Philosophical Explorations 17 (1):93-109 (2014)

In this article, I develop an account of the use of intentional predicates in cognitive neuroscience explanations. As pointed out by Maxwell Bennett and Peter Hacker, intentional language abounds in neuroscience theories. According to Bennett and Hacker, the subpersonal use of intentional predicates results in conceptual confusion. I argue against this overly strong conclusion by evaluating the contested language use in light of its explanatory function. By employing conceptual resources from the contemporary philosophy of science, I show that although the use of intentional predicates in mechanistic explanations sometimes leads to explanatorily inert claims, intentional predicates can also successfully feature in mechanistic explanations as tools for the functional analysis of the explanandum phenomenon. Despite the similarities between my account and Daniel Dennett's intentional-stance approach, I argue that intentional stance should not be understood as a theory of subpersonal causal explanation, and therefore cannot be used to assess the explanatory role of intentional predicates in neuroscience. Finally, I outline a general strategy for answering the question of what kind of language can be employed in mechanistic explanations.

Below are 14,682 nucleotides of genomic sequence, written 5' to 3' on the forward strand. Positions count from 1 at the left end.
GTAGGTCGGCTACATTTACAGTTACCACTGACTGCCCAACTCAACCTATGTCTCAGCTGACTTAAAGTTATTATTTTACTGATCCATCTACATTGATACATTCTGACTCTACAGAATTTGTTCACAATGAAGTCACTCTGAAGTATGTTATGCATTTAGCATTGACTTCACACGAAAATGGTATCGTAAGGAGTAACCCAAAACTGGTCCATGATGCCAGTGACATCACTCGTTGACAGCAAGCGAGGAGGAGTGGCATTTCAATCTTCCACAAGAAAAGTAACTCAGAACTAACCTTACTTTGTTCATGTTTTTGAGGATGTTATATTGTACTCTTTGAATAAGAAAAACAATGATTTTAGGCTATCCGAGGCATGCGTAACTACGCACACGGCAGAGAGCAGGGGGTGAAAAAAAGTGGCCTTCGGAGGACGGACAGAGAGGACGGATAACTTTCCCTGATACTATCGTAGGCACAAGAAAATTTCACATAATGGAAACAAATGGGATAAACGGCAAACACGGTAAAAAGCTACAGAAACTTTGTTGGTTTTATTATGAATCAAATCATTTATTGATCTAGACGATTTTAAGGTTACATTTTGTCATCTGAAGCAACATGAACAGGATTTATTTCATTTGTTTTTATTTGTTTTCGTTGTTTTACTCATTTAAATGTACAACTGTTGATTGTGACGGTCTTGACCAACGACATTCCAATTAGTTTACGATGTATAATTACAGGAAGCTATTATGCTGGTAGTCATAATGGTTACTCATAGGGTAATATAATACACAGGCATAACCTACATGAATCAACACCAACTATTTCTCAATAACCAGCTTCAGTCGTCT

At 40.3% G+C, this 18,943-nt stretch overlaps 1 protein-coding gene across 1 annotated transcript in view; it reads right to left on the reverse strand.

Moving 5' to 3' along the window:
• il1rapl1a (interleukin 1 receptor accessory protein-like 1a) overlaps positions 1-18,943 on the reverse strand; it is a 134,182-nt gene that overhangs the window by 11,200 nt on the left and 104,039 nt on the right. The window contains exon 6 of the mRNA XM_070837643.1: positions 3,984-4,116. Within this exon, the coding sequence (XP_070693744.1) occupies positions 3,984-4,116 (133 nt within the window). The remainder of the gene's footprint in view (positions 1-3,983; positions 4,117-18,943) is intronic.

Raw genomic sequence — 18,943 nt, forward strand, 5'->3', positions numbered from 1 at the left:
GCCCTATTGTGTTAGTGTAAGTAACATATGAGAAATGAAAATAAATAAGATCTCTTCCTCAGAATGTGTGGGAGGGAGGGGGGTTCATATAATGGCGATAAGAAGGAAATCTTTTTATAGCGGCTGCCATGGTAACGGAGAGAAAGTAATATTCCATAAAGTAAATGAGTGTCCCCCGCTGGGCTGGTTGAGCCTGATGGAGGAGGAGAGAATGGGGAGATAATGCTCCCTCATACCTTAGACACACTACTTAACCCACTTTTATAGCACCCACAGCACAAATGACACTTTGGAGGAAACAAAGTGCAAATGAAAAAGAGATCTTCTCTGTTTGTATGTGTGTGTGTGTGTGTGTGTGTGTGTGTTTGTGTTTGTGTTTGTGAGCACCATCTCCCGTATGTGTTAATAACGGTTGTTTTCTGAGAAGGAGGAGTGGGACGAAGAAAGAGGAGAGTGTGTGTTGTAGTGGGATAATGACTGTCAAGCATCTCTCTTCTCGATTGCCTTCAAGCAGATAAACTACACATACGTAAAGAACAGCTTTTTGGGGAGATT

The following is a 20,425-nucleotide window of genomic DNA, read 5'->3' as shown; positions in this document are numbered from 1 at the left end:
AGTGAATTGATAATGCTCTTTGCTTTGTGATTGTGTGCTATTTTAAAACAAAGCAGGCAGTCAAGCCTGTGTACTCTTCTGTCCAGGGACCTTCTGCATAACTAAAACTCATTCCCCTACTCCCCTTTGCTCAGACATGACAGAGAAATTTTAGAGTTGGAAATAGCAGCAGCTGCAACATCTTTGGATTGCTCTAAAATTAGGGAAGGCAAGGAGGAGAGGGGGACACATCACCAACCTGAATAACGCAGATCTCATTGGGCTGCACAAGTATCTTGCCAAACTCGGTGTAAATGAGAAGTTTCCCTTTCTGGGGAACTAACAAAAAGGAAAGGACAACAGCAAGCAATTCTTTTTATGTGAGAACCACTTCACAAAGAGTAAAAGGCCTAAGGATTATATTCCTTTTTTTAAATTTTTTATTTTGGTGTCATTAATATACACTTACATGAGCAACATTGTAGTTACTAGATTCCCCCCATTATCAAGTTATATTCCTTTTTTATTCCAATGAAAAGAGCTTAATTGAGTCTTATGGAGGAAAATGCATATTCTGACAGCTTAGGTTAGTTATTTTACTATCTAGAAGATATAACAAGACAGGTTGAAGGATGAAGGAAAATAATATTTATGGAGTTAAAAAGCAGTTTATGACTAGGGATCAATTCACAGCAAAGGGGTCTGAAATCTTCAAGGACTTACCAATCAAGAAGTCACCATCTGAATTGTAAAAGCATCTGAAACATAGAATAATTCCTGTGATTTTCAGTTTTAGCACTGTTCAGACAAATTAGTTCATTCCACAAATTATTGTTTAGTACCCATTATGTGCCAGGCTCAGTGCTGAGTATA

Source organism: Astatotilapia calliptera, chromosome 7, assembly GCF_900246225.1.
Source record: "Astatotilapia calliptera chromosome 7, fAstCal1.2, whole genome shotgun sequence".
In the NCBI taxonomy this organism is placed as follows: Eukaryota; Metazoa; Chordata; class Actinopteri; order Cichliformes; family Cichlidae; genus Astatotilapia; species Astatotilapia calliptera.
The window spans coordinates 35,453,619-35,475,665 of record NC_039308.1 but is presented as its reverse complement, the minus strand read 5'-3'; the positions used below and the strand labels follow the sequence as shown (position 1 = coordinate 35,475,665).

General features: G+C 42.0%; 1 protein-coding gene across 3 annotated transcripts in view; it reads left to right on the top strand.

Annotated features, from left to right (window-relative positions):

Keywords cognitive neuroscience  explanation  mechanisms  intentionality  mereological fallacy  vision research
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DOI 10.1080/13869795.2013.742556
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The Concept of Mind.Gilbert Ryle - 1949 - Hutchinson & Co.
Mind and World.John McDowell - 1994 - Cambridge: Harvard University Press.

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